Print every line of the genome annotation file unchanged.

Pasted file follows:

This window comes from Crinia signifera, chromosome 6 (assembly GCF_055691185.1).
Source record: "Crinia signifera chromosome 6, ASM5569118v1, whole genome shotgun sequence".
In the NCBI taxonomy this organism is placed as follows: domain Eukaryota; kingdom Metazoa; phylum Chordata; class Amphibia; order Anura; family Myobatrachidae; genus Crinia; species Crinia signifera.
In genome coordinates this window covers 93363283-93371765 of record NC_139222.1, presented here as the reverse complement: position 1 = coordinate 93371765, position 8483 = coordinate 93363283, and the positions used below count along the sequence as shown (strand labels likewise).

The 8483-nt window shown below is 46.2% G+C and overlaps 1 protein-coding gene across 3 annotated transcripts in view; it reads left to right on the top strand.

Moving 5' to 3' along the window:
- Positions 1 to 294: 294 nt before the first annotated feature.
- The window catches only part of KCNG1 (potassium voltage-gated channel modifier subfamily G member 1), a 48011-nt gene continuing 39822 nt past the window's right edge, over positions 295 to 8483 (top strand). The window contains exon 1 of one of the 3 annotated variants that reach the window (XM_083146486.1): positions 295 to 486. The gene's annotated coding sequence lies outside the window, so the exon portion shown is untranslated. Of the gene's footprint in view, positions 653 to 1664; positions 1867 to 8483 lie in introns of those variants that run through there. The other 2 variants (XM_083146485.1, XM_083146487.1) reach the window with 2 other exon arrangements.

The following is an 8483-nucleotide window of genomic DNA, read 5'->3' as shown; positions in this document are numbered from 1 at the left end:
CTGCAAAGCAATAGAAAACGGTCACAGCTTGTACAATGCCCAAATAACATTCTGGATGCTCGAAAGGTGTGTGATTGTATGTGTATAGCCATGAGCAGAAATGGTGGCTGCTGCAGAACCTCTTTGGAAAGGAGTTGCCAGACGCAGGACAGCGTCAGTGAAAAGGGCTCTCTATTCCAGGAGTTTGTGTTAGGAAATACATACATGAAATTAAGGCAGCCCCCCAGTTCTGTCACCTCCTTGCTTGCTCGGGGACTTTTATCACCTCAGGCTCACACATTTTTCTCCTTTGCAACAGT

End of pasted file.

This window comes from Crinia signifera, chromosome 6 (assembly GCF_055691185.1).
Source record: "Crinia signifera chromosome 6, ASM5569118v1, whole genome shotgun sequence".
In the NCBI taxonomy this organism is placed as follows: domain Eukaryota; kingdom Metazoa; phylum Chordata; class Amphibia; order Anura; family Myobatrachidae; genus Crinia; species Crinia signifera.
In genome coordinates this window covers 93363283-93371765 of record NC_139222.1, presented here as the reverse complement: position 1 = coordinate 93371765, position 8483 = coordinate 93363283, and the positions used below count along the sequence as shown (strand labels likewise).

The 8483-nt window shown below is 46.2% G+C and overlaps 1 protein-coding gene across 3 annotated transcripts in view; it reads left to right on the top strand.

Moving 5' to 3' along the window:
- Positions 1 to 294: 294 nt before the first annotated feature.
- The window catches only part of KCNG1 (potassium voltage-gated channel modifier subfamily G member 1), a 48011-nt gene continuing 39822 nt past the window's right edge, over positions 295 to 8483 (top strand). The window contains exon 1 of one of the 3 annotated variants that reach the window (XM_083146486.1): positions 295 to 486. The gene's annotated coding sequence lies outside the window, so the exon portion shown is untranslated. Of the gene's footprint in view, positions 653 to 1664; positions 1867 to 8483 lie in introns of those variants that run through there. The other 2 variants (XM_083146485.1, XM_083146487.1) reach the window with 2 other exon arrangements.

The following is an 8483-nucleotide window of genomic DNA, read 5'->3' as shown; positions in this document are numbered from 1 at the left end:
CTGCAAAGCAATAGAAAACGGTCACAGCTTGTACAATGCCCAAATAACATTCTGGATGCTCGAAAGGTGTGTGATTGTATGTGTATAGCCATGAGCAGAAATGGTGGCTGCTGCAGAACCTCTTTGGAAAGGAGTTGCCAGACGCAGGACAGCGTCAGTGAAAAGGGCTCTCTATTCCAGGAGTTTGTGTTAGGAAATACATACATGAAATTAAGGCAGCCCCCCAGTTCTGTCACCTCCTTGCTTGCTCGGGGACTTTTATCACCTCAGGCTCACACATTTTTCTCCTTTGCAACAGT